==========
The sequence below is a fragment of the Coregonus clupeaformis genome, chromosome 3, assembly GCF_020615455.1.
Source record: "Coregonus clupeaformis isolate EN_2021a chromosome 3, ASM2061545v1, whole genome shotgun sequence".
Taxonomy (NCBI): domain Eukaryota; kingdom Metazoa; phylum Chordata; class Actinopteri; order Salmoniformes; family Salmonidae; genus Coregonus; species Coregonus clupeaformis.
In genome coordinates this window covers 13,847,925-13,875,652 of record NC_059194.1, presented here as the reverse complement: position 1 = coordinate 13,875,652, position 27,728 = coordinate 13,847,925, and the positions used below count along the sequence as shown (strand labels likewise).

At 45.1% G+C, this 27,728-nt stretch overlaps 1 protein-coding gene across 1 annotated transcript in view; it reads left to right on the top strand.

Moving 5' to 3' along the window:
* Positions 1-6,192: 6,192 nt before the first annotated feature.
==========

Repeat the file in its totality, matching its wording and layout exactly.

The sequence below is a fragment of the Coregonus clupeaformis genome, chromosome 3, assembly GCF_020615455.1.
Source record: "Coregonus clupeaformis isolate EN_2021a chromosome 3, ASM2061545v1, whole genome shotgun sequence".
Taxonomy (NCBI): domain Eukaryota; kingdom Metazoa; phylum Chordata; class Actinopteri; order Salmoniformes; family Salmonidae; genus Coregonus; species Coregonus clupeaformis.
In genome coordinates this window covers 13,847,925-13,875,652 of record NC_059194.1, presented here as the reverse complement: position 1 = coordinate 13,875,652, position 27,728 = coordinate 13,847,925, and the positions used below count along the sequence as shown (strand labels likewise).

At 45.1% G+C, this 27,728-nt stretch overlaps 1 protein-coding gene across 1 annotated transcript in view; it reads left to right on the top strand.

Moving 5' to 3' along the window:
* Positions 1-6,192: 6,192 nt before the first annotated feature.